Do Snipers Compensate for the Earth’s Rotation? What the Coriolis effect means for hitting your target—and driving your car

Slug Signorino

I recently read an article about a Navy SEAL sniper. The author lists possible variables that go into determining a shot, one of which is the rotation of the earth. How exactly does this affect a bullet in flight? Also, for my nonsniper purposes, does it affect my gas mileage? —Jason, Sacramento

The article I’m guessing you saw, entitled “The Way of the Sniper,” appeared in Men’s Journal, November 30, 2009. Written by Rick Telander, it tells the story of Navy sniper Scott Tyler. Telander writes:

“Each rifle a sniper uses has unique characteristics that are compounded by the ammunition and many, many exterior factors. There is wind. There is humidity. There is the spin of the Earth. There is even the fact that as a rifle is fired, its barrel heats up, the metal contracts, and the bullets are propelled faster.”

Reading this, your columnist didn’t doubt the rotation of the earth affects a bullet in flight. That’s because of the Coriolis effect: Any object moving horizontally on or near the earth’s surface is deflected slightly off course due to the spinning of the planet. The Coriolis effect has a big effect on phenomena like hurricanes and other weather systems, a small effect on small objects. But if the small object is a precisely aimed rifle bullet, and that bullet travels far enough, it’s not something you can completely ignore.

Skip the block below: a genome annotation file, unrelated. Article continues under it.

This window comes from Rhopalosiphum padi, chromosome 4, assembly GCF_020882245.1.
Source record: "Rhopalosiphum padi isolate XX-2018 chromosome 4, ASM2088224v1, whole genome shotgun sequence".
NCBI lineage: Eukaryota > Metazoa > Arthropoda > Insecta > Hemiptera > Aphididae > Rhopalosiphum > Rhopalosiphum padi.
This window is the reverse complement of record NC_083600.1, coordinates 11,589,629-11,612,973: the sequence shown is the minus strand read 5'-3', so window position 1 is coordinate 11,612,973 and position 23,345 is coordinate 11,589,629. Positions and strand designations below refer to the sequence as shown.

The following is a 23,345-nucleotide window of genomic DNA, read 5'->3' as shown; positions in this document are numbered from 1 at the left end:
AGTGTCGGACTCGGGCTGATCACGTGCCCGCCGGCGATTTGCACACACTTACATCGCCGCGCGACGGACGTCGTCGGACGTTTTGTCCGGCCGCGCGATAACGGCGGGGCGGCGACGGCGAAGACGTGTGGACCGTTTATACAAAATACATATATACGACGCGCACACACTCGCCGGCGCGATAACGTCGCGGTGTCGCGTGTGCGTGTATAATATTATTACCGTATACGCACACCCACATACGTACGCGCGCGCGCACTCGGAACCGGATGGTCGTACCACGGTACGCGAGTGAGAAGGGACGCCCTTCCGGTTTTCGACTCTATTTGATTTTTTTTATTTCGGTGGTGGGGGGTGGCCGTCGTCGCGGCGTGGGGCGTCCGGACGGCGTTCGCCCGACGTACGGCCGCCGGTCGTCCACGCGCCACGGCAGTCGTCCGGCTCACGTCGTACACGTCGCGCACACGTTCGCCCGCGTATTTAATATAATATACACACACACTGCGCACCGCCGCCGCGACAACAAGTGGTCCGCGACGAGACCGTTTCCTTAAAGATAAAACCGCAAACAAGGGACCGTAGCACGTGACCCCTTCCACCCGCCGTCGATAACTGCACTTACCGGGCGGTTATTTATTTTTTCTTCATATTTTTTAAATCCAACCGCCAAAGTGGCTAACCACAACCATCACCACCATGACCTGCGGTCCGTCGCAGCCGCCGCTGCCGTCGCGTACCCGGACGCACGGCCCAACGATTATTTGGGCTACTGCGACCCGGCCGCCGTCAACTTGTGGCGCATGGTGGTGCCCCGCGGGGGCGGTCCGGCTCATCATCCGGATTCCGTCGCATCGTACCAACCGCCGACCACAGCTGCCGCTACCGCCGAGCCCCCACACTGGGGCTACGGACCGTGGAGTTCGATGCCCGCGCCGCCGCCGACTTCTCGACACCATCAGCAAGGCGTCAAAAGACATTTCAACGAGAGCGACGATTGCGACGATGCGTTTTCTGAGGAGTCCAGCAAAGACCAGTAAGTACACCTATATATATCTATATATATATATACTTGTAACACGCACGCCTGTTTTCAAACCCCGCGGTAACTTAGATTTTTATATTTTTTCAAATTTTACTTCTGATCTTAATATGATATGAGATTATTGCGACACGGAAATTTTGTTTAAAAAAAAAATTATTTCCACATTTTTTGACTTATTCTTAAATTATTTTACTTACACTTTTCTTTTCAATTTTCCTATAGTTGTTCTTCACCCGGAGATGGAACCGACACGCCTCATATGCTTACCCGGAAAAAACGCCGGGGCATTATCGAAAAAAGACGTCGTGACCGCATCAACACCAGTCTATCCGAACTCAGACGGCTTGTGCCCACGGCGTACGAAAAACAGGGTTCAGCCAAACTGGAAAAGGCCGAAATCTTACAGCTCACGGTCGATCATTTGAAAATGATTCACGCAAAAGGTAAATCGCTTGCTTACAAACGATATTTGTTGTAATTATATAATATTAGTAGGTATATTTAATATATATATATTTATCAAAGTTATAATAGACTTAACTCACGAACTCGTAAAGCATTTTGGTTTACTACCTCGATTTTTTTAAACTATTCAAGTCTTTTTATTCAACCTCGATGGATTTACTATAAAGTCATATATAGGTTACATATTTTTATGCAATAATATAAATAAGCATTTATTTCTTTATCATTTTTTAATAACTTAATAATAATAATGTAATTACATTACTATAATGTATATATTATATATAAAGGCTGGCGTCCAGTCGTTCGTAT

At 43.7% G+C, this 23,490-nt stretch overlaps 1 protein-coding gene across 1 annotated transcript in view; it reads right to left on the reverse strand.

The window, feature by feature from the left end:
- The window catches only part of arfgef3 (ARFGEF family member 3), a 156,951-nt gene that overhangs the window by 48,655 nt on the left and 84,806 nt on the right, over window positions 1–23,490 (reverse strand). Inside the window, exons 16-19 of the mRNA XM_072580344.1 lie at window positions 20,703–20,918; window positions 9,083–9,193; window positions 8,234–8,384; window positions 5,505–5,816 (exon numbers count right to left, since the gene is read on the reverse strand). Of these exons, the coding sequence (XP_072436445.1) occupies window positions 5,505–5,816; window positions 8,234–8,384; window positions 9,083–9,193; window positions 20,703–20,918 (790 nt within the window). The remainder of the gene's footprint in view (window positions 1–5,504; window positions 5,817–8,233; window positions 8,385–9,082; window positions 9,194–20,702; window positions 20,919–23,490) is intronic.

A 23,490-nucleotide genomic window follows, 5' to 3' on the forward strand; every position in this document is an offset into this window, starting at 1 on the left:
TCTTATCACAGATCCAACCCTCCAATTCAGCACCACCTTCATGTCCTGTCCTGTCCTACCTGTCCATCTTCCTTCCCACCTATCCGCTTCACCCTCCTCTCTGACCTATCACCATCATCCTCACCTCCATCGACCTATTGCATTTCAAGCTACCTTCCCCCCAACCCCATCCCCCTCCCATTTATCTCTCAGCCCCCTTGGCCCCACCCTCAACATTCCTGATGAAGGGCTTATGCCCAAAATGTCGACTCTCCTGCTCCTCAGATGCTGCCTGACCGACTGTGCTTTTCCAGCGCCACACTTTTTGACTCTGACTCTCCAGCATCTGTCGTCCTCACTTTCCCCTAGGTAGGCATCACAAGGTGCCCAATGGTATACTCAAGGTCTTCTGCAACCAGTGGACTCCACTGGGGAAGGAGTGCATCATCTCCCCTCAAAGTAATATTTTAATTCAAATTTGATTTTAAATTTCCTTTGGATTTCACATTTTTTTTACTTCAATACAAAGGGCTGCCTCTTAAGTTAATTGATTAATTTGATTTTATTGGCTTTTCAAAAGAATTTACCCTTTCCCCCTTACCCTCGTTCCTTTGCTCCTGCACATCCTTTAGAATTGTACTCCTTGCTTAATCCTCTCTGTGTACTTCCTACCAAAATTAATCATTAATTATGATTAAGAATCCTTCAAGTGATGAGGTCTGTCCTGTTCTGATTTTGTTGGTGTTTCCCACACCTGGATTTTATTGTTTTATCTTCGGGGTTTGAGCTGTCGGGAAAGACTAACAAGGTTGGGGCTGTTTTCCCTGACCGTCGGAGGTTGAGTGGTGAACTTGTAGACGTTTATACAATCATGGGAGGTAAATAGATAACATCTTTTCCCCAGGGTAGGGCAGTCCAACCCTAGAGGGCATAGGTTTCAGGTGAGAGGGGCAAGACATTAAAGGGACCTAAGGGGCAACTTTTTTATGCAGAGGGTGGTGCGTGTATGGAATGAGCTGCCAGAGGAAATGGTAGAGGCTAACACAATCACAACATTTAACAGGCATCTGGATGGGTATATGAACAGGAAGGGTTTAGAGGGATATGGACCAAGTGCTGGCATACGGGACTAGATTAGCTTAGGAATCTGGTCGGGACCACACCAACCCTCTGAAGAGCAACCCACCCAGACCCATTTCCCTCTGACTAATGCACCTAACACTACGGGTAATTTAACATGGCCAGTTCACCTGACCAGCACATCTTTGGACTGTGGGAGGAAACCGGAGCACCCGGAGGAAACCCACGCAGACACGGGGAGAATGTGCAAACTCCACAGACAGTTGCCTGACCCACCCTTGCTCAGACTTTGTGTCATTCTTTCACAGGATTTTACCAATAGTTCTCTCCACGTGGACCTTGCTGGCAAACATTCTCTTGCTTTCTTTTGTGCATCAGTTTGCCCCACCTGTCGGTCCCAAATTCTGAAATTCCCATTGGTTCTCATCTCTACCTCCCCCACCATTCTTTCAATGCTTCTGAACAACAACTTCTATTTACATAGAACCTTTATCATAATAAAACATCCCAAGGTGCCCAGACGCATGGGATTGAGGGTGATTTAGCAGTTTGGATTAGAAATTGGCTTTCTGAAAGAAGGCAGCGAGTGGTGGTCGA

The question in my mind was: Wow, if at all, did a shooter account for the Coriolis effect when aiming? Your wind, your humidity, and for that matter your temperature and barometric pressure—these are all dynamic conditions that, to varying degrees, a marksman will factor into each shot. However, it’s hard to imagine a sniper on the field of battle thinking, “Damn, I better get the latest data on the rotation of the earth.”

Una agreed this was unlikely and began inquiring about what shooters actually do. She couldn’t reach Telander or a military sniper but did talk things over with a couple of hard-core target shooters at her local rifle range and online. Based on that plus her own calculations, she determined as follows:

1. Range is critical. At 100 yards, typical of what a police sharpshooter might encounter, most environmental factors, including the Coriolis effect, are negligible. But military snipers generally are much farther away, typically 400 yards and up—the current world record for a confirmed kill in combat is 2,430 meters, or roughly 1.5 miles.

2. At 1,000 yards the Coriolis deflection is small but not necessarily trivial. Una computed that at the latitude of Sacramento, a bullet traveling 1,000 yards would be deflected about three inches to the right. In addition, because gravity pulls the bullet down as it flies, you’d have to aim higher or lower depending on the degree to which you were facing east or west. If you were firing due east, you’d have to aim six inches lower, since the earth is rotating toward you, meaning your target would be slightly closer by the time the bullet arrived. If you were firing due west, you’d have to aim six inches higher.

3. Amateur long-range shooters can improve their aim using laser range finders and scopes with bullet-drop compensators; they’ll also consult cheat sheets of bullet and rifle performance and their own log of prior results, called a DOPE (“Data on Personal Equipment”) book. Military snipers may not always have access to such stuff in combat. But let’s take it as given that, one way or another, you can adjust for obvious environmental factors in the field—no doubt the best shooters do it instinctively.